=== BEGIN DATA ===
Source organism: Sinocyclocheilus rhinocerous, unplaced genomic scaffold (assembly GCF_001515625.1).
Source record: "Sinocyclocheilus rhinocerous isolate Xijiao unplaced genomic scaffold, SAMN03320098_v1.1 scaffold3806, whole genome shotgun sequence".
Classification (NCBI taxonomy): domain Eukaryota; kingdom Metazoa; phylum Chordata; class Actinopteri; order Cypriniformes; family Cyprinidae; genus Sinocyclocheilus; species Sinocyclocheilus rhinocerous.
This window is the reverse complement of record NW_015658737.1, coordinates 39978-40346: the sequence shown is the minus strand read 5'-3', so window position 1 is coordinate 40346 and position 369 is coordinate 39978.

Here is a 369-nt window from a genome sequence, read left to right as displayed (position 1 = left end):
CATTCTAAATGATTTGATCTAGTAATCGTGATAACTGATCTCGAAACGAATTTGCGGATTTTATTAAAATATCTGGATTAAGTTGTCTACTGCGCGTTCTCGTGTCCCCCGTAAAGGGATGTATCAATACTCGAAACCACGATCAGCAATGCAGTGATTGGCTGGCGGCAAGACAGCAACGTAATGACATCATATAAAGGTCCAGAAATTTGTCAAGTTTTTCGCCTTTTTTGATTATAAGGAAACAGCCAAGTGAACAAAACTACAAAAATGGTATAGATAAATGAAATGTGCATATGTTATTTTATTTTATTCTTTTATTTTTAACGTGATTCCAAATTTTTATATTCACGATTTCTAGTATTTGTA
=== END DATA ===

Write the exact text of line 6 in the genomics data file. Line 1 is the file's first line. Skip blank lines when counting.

CATTCTAAATGATTTGATCTAGTAATCGTGATAACTGATCTCGAAACGAATTTGCGGATTTTATTAAAATATCTGGATTAAGTTGTCTACTGCGCGTTCTCGTGTCCCCCGTAAAGGGATGTATCAATACTCGAAACCACGATCAGCAATGCAGTGATTGGCTGGCGGCAAGACAGCAACGTAATGACATCATATAAAGGTCCAGAAATTTGTCAAGTTTTTCGCCTTTTTTGATTATAAGGAAACAGCCAAGTGAACAAAACTACAAAAATGGTATAGATAAATGAAATGTGCATATGTTATTTTATTTTATTCTTTTATTTTTAACGTGATTCCAAATTTTTATATTCACGATTTCTAGTATTTGTA